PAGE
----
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rious veil of Isis, does so, son corps défendant. The chain may be broken, and the thumb-screw may rest in the cabinets of the curious ; þut influence and detraction are instruments of torture not less effectual: and these are still in their fullest activity. Once for all, then, I declare that there is no miching malicho in these pages, po pretence of curing the incorrigible : and further, whatever reasons may by chance be offered in behalf of forbidden truths, such reasons are fully and freely admitted to be of no avail against authority, whenever authority pleases to declare itself for the other side of the question. Those in possession are acknowledged to have a plenary right to make fair and foul weather, and to place the heart on the right side, if it seems good to them so to do. Whenever it is asserted that “ such a thing must be,” that “ such a consequence flows from such and such undisputed premises,” I beg to be understood as merely declaring the historical fact, that such is the case with respect to the understandings of perverse worldlings and obstinately free-thinking logicians, who insist, like pigs, on going the forbidden way, merely because it is forbidden ; and to show that they will (the devil-diabolus Regis nempe-confound them) bave a will of their own. I neither pretend that such consequences are theologically or legally true, or necessary; nor to bind the consciences or the volitions of the said authorities, so as to force them to believe the evidence of their own senses against that of their instincts or interests,—which is often one and the same thing.
In thus abjuring all intention of writing for the instruction of the species, I must in justice to myself equally disclaim any desire of adding to the amusement of the town. This I take to be the lowest degradation of authorship, to which pen and paper can be made subservient. It is a task wbich belongs of right to those only who are as silly, vapid, and guiltless of meaning, as they for whose service it is updertaken. To amuse the town, a man must put himself on an intellectual level with the town, adopt its jargon, assume its fatuity, echo its no-opinions, and maintain its prejudices; in one word, he must sympathize with the town, have a respect for the town ;—which, if I do, may I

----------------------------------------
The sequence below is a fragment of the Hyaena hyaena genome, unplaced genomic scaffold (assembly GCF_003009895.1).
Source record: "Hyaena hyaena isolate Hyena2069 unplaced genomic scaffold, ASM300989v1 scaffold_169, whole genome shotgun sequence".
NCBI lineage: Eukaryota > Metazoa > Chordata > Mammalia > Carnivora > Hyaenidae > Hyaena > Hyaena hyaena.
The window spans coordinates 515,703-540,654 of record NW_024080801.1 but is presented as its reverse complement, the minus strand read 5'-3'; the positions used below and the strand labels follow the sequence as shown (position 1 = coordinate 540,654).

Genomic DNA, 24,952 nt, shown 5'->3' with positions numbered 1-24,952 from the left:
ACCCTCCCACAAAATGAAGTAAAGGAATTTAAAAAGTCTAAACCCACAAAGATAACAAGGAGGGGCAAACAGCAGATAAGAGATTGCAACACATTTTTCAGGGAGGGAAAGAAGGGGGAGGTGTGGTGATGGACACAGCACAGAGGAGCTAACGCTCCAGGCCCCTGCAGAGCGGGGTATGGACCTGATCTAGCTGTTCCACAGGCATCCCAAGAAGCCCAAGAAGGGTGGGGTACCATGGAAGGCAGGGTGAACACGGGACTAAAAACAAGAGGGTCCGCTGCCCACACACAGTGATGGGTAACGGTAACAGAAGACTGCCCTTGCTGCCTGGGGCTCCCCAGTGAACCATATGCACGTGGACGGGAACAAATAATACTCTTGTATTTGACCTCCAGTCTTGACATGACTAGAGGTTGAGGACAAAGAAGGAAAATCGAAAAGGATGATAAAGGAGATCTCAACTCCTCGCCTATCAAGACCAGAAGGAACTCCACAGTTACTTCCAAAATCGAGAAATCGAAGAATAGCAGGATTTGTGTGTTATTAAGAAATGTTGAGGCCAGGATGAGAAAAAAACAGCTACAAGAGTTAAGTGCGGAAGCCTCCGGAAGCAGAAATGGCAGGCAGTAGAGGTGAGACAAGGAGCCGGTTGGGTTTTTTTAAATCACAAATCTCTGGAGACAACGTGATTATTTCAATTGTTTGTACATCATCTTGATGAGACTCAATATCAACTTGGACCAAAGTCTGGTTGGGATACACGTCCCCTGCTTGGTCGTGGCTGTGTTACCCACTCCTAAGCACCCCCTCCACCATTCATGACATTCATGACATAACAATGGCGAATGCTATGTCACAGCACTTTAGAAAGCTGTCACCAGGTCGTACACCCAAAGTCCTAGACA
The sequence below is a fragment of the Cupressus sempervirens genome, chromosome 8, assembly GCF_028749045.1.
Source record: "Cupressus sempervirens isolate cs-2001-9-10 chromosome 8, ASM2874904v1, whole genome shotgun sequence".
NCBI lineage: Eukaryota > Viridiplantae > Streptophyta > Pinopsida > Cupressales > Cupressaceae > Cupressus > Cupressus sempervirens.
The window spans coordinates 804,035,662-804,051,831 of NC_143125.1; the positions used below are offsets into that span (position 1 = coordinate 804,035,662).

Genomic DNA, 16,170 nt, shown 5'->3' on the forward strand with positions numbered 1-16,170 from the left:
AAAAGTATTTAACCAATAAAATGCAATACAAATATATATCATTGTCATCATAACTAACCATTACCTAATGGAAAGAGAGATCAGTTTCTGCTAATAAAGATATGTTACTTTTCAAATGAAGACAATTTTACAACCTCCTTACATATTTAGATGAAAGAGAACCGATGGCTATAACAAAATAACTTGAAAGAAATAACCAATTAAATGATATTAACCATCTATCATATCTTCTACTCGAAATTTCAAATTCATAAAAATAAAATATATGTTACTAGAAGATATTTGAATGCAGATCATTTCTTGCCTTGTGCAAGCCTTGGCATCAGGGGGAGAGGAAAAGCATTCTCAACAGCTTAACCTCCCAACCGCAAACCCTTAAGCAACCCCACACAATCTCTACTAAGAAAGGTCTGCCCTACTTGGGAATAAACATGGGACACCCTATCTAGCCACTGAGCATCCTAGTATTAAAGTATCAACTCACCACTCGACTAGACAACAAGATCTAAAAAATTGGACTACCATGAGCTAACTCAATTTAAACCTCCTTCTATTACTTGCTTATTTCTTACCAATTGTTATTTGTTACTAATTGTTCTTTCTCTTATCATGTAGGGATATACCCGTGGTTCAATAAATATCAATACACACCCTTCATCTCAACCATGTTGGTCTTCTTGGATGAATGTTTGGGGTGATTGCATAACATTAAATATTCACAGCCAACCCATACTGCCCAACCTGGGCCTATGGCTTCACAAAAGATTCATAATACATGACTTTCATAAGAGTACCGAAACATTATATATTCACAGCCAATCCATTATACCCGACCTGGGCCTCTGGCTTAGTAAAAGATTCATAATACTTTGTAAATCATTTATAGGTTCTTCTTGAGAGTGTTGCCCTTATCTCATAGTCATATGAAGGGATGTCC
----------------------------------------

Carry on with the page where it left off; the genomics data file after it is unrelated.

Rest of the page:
-, but no matter what. In the name of Heaven, is there any thing in that aggregate of money-changers, impostors, and dupes, that should induce an honest man to flatter and cajole it?that he should truckle to its conventional moralities, its gasconading assumptions of virtye, its paltry beggings of questions ?—that he should look grave and solemn, whenever it is qualmish and hypochondriacal; or should hide his light under a bushel, whenever it delights in being owlish and blinking? In forfeiting independence in the service of the powers that be, there is at least the hope of something to be got in exchange. One may obtain the butt of sack, like the Laureate, or be made a secretary like, we all know who. At worst, it is but going into orders, -and a provision for life is certain. But creep, and crawl, and tremble for the public, till your loins are strained, and your heart broken, and you are not even thanked for your pains. Þay, if they would stand neuter on the occasion, it would be something; but they uniformly make common cause with the enemy, and will flock in crowds to John Murray's shop, to see their best servant quartered in the Quarterly; or waste their Sunday mornings in irreligiously laughing at his contortions, when stuck in